Yogi sniffing a shoe.
A new puppy? Never, ever again
As dog people, Mrs. Anthony and I are fully familiar with the patterns of dog ownership, having raised them together and separately since we were pups ourselves.
Once a doggy family member leaves for doggy heaven, we wait for a while and start pining for a new addition, partly to keep our other dog company but also because we feel comfortable with a ‘his and her’ sort of matched set.
Last time around, I picked ‘Zeke’ out from the rescue kennel and because he was my dog, we bonded and had great fun for the entire 12 years we were together. I say 12 years of togetherness, but Mrs. Anthony is quick to correct me, saying, ‘Remember…for the first three months, you kept Zeke in that box in the garage.”
It’s true, I did keep Zeke in a small enclosure next to the furnace, lined with newspaper and along with his water bowl and chew toy, it seemed to work out fine. I would let him out regularly into the yard to do his business or to play, but at night he slept on a raised platform, cozy in his little doggie corral.
With our new golden lab mix puppy, Yogi, we decided to keep him in the laundry room, partly because he was so tiny and cute (at 14 weeks, a scruff of a dog) along with our other dog, Zuzu to keep him company. The floor in the laundry room is a nice washable vinyl and it worked OK for a few hours.
But then that decision came back to bite me. Somehow, during the first night we had him, little Yogi managed to wedge himself in between the washer and dryer (about three inches) until all that was sticking out was one paw and a tail. He squealed so loudly that I thought the smoke alarm had gone off and he didn’t stop until nearly ten minutes after I had extricated him.
Note to self: Puppies have serious lungs.
The next few weeks were OK, and we did the usual silly games; ‘Throw the stick and watch as Dad fetches it over and over’, ‘What’s that mess on the carpet’ and ‘Find the missing sock’ but as Yogi grew he has become, how shall I say it, a bit ‘obstinate.’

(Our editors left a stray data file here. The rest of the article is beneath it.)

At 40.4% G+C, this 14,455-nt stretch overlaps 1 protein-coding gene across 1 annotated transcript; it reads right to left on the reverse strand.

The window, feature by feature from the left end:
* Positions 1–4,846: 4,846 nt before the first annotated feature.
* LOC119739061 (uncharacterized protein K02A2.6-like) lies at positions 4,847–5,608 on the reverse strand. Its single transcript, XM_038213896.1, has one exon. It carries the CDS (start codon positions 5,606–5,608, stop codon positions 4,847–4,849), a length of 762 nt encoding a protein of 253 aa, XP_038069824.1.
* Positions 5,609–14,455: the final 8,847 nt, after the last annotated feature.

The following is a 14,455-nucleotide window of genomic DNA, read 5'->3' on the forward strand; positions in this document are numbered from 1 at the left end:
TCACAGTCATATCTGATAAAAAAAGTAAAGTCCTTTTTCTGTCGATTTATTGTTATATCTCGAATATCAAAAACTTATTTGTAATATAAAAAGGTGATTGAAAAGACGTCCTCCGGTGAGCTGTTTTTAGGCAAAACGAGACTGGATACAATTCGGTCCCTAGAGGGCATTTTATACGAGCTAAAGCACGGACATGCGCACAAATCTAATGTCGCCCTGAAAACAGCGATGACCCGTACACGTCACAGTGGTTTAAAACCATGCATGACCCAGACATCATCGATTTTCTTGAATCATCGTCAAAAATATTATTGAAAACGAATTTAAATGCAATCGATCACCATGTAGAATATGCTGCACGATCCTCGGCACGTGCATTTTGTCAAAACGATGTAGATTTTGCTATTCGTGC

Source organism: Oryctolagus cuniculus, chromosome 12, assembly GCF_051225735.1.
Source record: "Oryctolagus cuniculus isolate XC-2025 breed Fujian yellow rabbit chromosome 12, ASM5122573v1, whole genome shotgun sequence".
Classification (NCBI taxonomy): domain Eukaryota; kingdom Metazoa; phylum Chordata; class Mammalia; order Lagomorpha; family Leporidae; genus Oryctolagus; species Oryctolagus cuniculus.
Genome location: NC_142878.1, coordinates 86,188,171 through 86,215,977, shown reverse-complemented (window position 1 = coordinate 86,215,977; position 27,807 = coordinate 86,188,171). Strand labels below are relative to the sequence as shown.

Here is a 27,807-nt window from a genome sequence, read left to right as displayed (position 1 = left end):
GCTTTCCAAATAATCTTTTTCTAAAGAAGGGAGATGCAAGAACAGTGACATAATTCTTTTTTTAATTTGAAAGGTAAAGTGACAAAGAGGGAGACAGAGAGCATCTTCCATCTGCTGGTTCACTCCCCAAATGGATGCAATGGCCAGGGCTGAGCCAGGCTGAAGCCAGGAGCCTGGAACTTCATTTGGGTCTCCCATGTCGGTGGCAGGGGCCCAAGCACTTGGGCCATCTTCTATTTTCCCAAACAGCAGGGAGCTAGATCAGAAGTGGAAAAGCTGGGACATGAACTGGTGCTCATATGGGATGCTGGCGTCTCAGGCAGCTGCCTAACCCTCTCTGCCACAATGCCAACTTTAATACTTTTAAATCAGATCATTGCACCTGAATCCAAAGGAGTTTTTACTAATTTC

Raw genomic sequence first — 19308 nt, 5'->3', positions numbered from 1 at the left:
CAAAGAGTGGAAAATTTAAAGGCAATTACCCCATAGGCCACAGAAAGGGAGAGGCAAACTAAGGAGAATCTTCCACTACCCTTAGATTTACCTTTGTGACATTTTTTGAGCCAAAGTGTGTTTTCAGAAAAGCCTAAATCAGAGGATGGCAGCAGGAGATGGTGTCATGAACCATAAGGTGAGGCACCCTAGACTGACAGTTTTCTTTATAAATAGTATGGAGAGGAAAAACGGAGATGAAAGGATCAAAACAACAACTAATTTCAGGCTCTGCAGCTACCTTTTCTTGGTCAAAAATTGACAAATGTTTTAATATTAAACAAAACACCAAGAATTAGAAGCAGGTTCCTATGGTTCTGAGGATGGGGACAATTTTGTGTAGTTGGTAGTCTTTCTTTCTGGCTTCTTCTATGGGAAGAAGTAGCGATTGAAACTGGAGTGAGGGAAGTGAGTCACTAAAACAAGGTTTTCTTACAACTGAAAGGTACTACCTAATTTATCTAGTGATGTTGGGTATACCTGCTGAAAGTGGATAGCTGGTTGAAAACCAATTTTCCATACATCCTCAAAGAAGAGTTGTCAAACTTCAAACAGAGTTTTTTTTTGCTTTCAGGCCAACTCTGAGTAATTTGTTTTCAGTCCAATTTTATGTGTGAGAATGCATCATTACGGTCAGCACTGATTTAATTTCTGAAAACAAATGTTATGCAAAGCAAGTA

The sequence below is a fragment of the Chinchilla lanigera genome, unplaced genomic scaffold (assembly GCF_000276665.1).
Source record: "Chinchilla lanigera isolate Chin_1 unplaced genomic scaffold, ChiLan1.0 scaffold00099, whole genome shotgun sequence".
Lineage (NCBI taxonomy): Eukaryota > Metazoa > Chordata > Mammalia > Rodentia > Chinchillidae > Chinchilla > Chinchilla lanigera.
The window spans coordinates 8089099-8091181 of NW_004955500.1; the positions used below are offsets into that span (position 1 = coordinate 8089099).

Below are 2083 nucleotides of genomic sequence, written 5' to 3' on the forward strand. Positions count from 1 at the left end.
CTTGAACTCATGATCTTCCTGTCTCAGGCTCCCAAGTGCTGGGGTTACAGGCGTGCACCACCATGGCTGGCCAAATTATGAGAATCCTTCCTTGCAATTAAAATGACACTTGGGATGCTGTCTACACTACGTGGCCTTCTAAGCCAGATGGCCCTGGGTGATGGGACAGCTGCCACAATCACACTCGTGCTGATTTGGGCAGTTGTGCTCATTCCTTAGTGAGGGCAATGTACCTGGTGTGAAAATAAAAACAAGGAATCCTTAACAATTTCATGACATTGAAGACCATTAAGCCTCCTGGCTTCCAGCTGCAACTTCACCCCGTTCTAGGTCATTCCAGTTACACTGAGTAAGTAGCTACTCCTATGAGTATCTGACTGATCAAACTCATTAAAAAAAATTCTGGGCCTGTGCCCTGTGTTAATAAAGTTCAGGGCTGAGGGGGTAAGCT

It started when he learned the timing of breakfast and dinner. About an hour before each meal service, Yoag will pick up a chew toy and growl moodily while he paces around the coffee table. Not a cute puppy growl, he sounds like a Tuvan throat singer, ululating and moaning and he does not stop moaning until the food is in his bowl.
When it’s time to go out, he has learned to scratch the door, which would be fine except the door is clear fir with six coats of laboriously layered varnish. Scratch marks are part of all dog owner experiences, but these scratches are so deep that it looks like a Wolverine in heat made them.
Out in the yard, Yogi does the usual stuff too. Except, in Yogi-style, the holes he digs are so deep and numerous that I no longer have a mole problem, or a lawn. Once he had finished reworking that part of the landscaping, he got to work on the shrubs.
He seems to like Azaleas best, systematically paring away at them each day until they nearly beg to be pulled up and thrown into the compost pile. And the compost heap is not spared either, as Yoag likes the smell of the rotting vegetable matter so much that some days he comes back in the house with a banana peel or some eggs shells in his fur.
I don’t mind bathing the dog, it’s actually sort of fun. But Yogi doesn’t care much for it, seeming to sense a trip to the tub by laying down in the pond and then growling at me when I come with the leash. I have the books; I have friends who are puppy-smart. They say things like, “Give Yogi only one chew toy instead of several. That way he won’t chew your slippers.” My slippers were the first thing he devoured, so…those were his favorites, for a while. But you can’t watch the dog 24/7, and he has moved on to include: Couch corner, two leather belts, my flannel coat, several of the books I’m trying to read and the knobs on the linen bureau (how did he reach them up there??)
Turns out, puppies grow, and they get taller. I saw last week, out of the corner of my eye, a ten-year-old blonde-haired boy in the kitchen eating out of the margarine tub. Before I completed a double take, the boy got down on all fours and ran off with the butter, hiding it behind the couch. Yogi, I have learned, at the tender age of four months is a canine delinquent.
As I type this, Yoag is watching me from the cubby under the stairs. He has something in his mouth, gnawing on it. It looks like a brown, sandwich, or...oh, it's my wallet.
Mrs. Anthony writes all of this off, “Oh, he’ll grow up….look how cute he is with your underwear on his head!” It’s true, he did look cute chewing up my clothes, but I will really be glad if he ever does grow up, and next time around when we pick out a rescue pet, I’ll look for one that’s a bit more mature.
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